A not-so-simple question about critical race theory plumbs the depths of our DEI (Diversity, Equity and Inclusion) work
By Rev. Dennis Holtschneider, CM
I had finished my prepared remarks on a national podcast recently and was responding to a broad array of questions about Catholic higher education. With barely a minute left in the hour-long session, I was asked one of those questions that both catches you up short and requires an answer larger than the question itself.
“Catholic higher education is currently hiring chief diversity officers for its institutions. Is there a way to do diversity work at Catholic institutions without relying on critical race theory?”
Ah, the layers within a simply posed question.
I wondered quietly how much “critical race theory” the questioner had read. Maybe that was unfair, but there’s a reason we have the word zeitgeist. I wondered, too, what the questioner might include in the category of critical race theory (CRT), a concept that originated in the 1970s but remains somewhat loosely defined.
There was no way that the questioner would have known that I was assigning W.E.B. DuBois’ collected essays in The Education of Black People and bell hooks’ Teaching to Transgress to my graduate education students 25 years ago for a course on the historical critiques of higher education.
Did they know the seminal work of Derrick Bell, Lani Guinier, or Charles Lawrence? Had they at least read the more popular books of the moment, trying to bring insights from CRT to the masses, books by DiAngelo, Kendi, Rankine, and Wilkerson? If they were Christians, had anyone introduced them to the writings of James Cone, Sister Thea Bowman, or Father Bryan Massingale?
Thanks to the solitude of the pandemic, I spent spring of 2020 walking around Washington, DC, listening to Jill Lepore’s These Truths. In it, she retells the story of these United States, but this time including the stories – like the Tulsa Massacre – that were left out of our high school and, yes, university survey courses. Would my questioner consider that “critical race theory,” too?
I thought of Sara Ahmed’s devastating critique of the current state of diversity work at universities… She questions not only the insufficiency of its funding and extent of its efforts, but also its aims and expectations.
God bless those who, like my questioner, would have our chief diversity officers do their work without mentioning the insights bundled in the category of critical race theory. I thought of Sara Ahmed’s devastating critique of the current state of diversity work at universities (On Being Included: Racism and Diversity in Institutional Life). She questions not only the insufficiency of its funding and extent of its efforts, but also its aims and expectations. She observes that working for “the inclusive community” is often laced with unspoken expectations for those who would consent to being included. Nowhere was the pressure more intense than on the person of the diversity leader him or herself to be “the right sort.”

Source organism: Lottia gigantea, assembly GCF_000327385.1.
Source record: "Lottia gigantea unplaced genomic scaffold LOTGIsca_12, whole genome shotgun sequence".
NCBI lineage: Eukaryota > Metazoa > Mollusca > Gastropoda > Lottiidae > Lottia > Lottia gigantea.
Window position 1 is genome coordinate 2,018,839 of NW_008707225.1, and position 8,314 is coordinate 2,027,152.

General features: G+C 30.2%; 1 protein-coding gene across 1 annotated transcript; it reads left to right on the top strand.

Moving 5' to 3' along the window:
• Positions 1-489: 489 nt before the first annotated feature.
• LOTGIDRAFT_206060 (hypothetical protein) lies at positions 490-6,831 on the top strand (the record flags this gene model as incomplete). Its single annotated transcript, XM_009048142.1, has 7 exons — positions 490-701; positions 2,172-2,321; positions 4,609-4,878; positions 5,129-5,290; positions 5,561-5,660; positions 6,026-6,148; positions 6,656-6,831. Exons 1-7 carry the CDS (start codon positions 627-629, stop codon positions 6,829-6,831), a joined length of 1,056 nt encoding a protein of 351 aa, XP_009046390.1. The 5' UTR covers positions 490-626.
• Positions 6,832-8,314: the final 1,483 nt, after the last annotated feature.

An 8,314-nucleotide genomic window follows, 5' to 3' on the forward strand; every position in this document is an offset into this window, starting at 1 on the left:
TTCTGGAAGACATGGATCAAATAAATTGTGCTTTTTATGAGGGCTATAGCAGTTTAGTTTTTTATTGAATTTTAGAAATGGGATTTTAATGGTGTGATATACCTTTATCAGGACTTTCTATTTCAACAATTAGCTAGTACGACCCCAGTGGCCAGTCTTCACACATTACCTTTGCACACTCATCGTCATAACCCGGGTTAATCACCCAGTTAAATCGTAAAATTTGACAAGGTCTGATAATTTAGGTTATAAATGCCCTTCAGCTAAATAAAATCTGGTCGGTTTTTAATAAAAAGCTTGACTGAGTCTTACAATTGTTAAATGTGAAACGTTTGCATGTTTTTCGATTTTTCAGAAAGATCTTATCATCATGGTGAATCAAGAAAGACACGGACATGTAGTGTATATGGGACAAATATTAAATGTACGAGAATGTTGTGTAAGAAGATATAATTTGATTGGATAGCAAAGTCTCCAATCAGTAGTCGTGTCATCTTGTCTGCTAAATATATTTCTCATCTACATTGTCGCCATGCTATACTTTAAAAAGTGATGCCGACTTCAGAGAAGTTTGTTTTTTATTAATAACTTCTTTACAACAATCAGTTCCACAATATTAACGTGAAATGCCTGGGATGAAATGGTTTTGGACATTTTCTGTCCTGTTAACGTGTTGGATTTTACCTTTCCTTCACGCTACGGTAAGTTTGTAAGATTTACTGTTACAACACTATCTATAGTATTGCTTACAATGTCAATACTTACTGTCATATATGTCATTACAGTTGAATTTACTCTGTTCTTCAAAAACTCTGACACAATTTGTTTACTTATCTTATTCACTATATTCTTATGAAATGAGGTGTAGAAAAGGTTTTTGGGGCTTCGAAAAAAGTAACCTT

It fundamentally misunderstands the task at hand when a diversity officer’s job is conceived as bringing the periphery into the center.
So, to my well-meaning questioner, I said this:
“Yes, you can ground your work for diversity at a Catholic university in the life of Jesus Christ, who crossed every boundary that society took for granted in its time. He honored Samaritans, the population his world looked down upon. He embraced lepers, the ‘unclean.’ He treated women as intellectual equals – people worthy to be friends. He even cured the children of centurions, the occupying power and overlords. Pick your excluded and hated population. Jesus crossed the line into it.
“That said, whatever you mean by ‘critical race theory,’ I suggest you read it for yourself. I think you’ll find there is enormous wisdom there, even in the instances where you think it unbalanced or overstated. These are some of the most important matters of our time and it’s worth listening to those who want to share with us their experience.”
The podcast host thanked me as the clock ran out. I’ve wondered about that moment since.
Rev. Dennis Holtschneider, CM, is president of the Association of Catholic Colleges and Universities.